Once again, Anthony Harradine hosted the events. They were held at QUT, UTS, The University of Melbourne, and The University of Adelaide over a two week period.

The program allows for 9-10 schools to take part in each session. Each school sends a teacher and three students.

Anthony says the goal of the program is to have secondary students and teachers experience one important aspect of learning mathematics - namely, experiencing the immense satisfaction that comes from creating an idea and developing the idea to a point where you know it is either always right, sometimes right or never right!

For more information about how the program works, head to the ACEMS Website.

The 2015 ACEMS Annual Report is now online!

CLICK HERE to check it out.

Workshop to Honour
Prof. Peter Hall

We are proud to announce we will be hosting a workshop at The University of Melbourne in December to remember Professor Peter Hall.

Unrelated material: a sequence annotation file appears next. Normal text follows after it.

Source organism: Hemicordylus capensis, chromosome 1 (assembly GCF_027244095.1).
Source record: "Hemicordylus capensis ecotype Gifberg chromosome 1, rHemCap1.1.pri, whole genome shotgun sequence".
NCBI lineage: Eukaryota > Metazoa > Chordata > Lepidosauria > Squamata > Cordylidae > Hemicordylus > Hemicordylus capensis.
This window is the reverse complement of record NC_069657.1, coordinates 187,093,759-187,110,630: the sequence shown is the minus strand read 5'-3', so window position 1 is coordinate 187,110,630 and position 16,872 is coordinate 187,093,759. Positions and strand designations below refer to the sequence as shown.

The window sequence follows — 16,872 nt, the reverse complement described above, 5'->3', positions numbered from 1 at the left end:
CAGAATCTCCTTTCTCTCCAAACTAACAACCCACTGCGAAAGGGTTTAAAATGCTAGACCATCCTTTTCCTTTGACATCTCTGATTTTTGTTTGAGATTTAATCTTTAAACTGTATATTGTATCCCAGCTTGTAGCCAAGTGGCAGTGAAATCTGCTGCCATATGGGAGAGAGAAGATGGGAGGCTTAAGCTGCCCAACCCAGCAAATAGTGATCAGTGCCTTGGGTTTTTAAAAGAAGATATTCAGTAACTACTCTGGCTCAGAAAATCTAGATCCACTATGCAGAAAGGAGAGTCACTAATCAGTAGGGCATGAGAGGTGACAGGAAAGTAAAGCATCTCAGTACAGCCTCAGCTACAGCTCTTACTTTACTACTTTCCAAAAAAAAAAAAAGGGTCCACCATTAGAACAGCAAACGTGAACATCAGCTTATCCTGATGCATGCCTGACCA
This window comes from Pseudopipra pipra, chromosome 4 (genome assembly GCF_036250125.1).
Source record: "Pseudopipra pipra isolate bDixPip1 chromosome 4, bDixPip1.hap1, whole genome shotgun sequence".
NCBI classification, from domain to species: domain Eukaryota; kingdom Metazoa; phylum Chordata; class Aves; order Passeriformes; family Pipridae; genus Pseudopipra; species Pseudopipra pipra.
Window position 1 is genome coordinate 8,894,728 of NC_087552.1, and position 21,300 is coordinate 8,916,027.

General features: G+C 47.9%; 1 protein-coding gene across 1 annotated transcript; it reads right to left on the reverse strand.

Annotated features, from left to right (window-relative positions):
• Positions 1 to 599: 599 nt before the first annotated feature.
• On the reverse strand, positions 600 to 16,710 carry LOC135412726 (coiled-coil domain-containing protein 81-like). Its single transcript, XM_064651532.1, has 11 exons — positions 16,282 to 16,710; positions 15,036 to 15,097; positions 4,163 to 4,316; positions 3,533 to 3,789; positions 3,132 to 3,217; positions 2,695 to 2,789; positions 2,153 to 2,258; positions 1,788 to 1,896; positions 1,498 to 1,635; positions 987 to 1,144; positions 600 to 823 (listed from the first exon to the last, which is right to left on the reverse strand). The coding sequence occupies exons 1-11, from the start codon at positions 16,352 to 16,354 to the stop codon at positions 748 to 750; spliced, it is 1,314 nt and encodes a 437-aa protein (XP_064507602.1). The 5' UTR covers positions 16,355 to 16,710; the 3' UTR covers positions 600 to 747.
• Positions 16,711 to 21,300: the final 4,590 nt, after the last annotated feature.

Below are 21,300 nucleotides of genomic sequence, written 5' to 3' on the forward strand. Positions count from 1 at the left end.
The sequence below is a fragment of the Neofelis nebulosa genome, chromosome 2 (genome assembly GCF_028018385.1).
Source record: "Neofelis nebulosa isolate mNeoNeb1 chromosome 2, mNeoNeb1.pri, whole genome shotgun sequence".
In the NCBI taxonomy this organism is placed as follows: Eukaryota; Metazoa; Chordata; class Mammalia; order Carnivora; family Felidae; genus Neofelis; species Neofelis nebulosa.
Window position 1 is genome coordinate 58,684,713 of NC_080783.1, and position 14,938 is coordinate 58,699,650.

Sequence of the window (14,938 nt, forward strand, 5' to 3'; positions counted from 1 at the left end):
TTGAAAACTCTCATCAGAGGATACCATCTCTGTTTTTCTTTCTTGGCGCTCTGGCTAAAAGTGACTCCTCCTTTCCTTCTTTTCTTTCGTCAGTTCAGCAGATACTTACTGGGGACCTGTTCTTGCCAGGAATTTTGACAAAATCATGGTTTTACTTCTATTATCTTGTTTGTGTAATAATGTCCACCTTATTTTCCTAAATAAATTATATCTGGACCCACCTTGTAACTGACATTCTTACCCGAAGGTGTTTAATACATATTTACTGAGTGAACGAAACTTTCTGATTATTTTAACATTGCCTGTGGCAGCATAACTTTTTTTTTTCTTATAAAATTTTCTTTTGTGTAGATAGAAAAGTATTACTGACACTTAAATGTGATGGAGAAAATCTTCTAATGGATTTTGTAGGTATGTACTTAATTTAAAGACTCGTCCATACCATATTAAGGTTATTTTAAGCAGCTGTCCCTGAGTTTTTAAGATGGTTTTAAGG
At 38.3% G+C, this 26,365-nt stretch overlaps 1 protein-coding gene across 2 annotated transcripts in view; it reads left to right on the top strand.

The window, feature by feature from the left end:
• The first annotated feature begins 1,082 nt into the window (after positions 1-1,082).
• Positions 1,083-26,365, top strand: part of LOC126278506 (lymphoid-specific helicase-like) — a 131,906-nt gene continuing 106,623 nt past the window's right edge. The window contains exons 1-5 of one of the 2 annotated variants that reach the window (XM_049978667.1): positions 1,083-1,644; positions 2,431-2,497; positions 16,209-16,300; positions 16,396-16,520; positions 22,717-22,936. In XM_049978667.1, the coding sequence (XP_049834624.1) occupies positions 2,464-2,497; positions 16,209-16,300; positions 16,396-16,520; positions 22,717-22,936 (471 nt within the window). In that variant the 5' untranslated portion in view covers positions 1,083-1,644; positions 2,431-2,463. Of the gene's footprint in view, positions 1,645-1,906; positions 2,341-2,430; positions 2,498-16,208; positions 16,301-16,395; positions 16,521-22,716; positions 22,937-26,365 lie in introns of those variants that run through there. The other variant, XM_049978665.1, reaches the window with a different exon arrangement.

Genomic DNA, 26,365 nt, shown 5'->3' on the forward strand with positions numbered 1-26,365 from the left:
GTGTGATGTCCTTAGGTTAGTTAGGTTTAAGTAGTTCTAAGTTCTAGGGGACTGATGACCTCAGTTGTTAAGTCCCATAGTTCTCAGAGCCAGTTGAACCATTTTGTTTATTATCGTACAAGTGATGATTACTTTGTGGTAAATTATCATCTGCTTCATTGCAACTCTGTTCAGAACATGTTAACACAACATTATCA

Professor Hall, of course, was ACEMS inaugural director. The purpose of the workshop is to gather friends and colleagues of Peter to celebrate the life of this exceptional man and his unique contributions to statistics. 

For more information, head to the ACEMS Website.

In addition, we wanted to let you know about "A Conversation with Peter Hall" that was recently published in Statistical Science. As he battled his illness last year, Peter took time to talk with ACEMS Chief Investigators Professor Matt Wand (UTS) and Professor Aurore Delaigle (Melbourne), discussing his life, both personally and professionally. 
ACEMS was given permission to post the interview. To read the article, CLICK HERE.

Joint Australia-Japan Workshop on Dynamical Systems with Applications in Life Sciences
18-21 July
Computational & Mathematical Foundations for Big Data Analytics